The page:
Justice Anthony Kennedy announces he will retire: Trump gets another pick for Supreme Court

Supreme Court Associate Justice Anthony Kennedy has announced he will retire. Kennedy notified President Trump in a letter Wednesday, telling him that effective July 31, he would "end my regular active status as an Associate Justice of the Supreme Court, while continuing to serve in a senior status."

Kennedy called it the "highest of honors to serve on this Court," and he expressed his "profound gratitude for having had the privilege to seek in each case how best to know, interpret, and defend the Constitution and the laws that must always conform to its mandates and promises."


Trump, reacting to the news, called Kennedy a "great justice" and said he'd begin the search for a replacement immediately.

Arguably the most powerful member of the Supreme Court, Kennedy's moderate-conservative views often left him the "swing" -- or deciding -- vote in hot-button cases ranging from abortion to gay rights to political campaign spending.

A Supreme Court vacancy will likely become a key issue in a midterm congressional election year, when control of the Senate is at stake.

That body will consider Trump's latest high court nominee, requiring only a simple majority for confirmation. GOP leaders changed the rules when Gorsuch was being considered, to get rid of the 60-vote procedural filibuster threshold.

But Democrats are expected to try and transform the court opening into a broader political referendum on Trump's leadership, and the future of social issues like immigration, gun rights and race.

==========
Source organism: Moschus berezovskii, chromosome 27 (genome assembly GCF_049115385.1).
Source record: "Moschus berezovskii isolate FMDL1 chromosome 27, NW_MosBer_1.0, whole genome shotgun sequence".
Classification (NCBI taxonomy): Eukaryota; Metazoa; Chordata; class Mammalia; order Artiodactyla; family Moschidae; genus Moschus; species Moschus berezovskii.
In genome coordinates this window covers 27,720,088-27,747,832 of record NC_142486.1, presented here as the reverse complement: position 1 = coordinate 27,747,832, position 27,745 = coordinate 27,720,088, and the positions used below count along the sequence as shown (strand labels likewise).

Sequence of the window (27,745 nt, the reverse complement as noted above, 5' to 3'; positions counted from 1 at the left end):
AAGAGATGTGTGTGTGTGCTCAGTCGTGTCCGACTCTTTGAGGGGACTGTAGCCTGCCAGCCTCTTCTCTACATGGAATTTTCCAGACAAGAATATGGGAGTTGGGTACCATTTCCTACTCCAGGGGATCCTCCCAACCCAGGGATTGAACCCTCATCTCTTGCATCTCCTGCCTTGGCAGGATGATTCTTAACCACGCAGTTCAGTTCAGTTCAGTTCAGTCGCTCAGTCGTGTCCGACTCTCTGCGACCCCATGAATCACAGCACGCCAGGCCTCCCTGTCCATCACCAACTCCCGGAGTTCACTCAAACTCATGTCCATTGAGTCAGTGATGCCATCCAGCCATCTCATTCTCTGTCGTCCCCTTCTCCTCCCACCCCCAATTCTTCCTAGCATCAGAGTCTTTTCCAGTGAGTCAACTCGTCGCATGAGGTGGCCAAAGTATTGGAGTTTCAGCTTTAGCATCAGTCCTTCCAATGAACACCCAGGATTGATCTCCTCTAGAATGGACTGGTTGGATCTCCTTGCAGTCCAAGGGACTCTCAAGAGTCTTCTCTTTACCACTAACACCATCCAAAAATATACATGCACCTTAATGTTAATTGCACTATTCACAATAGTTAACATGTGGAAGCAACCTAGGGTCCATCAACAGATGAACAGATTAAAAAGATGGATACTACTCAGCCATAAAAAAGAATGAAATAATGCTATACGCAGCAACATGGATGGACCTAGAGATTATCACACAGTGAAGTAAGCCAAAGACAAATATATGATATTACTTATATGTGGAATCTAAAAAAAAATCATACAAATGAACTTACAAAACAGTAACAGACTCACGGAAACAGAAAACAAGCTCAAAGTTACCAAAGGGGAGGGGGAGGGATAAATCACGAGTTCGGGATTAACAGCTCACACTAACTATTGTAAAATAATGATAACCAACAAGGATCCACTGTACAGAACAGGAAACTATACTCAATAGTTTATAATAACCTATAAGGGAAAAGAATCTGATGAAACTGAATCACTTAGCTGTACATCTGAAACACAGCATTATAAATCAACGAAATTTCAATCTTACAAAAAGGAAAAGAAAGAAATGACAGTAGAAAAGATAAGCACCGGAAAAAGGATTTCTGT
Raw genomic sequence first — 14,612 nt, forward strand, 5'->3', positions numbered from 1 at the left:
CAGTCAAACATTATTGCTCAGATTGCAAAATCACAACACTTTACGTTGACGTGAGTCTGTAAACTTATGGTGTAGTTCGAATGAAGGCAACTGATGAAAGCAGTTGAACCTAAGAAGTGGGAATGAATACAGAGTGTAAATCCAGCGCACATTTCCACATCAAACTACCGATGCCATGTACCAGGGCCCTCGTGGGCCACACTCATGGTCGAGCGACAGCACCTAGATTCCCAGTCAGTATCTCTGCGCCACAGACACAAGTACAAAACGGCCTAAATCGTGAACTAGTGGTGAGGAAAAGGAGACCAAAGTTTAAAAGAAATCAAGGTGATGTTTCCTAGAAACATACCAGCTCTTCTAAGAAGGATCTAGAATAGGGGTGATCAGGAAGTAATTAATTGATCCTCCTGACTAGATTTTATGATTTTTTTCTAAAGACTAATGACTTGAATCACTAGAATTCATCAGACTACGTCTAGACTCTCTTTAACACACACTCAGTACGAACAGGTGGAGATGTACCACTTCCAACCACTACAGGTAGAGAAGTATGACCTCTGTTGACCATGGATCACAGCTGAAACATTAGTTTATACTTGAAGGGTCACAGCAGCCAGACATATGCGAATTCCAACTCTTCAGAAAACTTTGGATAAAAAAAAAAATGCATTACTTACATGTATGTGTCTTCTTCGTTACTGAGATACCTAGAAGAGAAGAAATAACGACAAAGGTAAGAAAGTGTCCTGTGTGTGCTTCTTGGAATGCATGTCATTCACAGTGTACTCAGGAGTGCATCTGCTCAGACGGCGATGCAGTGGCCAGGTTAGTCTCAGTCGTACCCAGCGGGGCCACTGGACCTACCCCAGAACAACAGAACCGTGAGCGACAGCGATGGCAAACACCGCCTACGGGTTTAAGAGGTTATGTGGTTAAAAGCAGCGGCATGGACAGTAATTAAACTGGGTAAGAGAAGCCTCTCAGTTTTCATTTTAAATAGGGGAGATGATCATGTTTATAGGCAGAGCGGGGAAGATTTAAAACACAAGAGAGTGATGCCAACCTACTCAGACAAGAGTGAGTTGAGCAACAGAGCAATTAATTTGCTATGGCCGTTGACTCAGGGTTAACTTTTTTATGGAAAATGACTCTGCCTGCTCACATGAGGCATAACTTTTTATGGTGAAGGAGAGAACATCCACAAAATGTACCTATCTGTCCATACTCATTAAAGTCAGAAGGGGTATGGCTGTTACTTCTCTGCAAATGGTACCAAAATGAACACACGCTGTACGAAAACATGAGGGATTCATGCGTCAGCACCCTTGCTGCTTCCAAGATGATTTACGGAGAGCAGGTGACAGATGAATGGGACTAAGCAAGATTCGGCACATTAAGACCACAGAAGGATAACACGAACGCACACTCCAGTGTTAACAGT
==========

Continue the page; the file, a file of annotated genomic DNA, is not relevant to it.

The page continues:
Republicans, for their part, hope Kennedy's replacement helps them in the November elections.

Kennedy was nominated to the court by President Ronald Reagan in 1987 and sworn in the following year.

While often voting with the court’s conservative bloc, he has been a key swing vote in a number of cases and occasionally sided with the court’s liberal wing, particularly on issues such a gay rights an abortion. Most notably, he wrote the 2015 ruling on Obergefell v Hodges, which found that a ban on same-sex marriage was unconstitutional.

His retirement had been rumored in recent years, with several of his former clerks having said they thought he was considering stepping down.

While it is not clear whom Trump will nominate, the eventual nominee is likely to face resistance from Senate Democrats -- who are still bristling from Senate Republicans’ blockade of Obama-pick Merrick Garland in 2016 and would balk at the possibility of Trump hardening the conservative bloc on the court.

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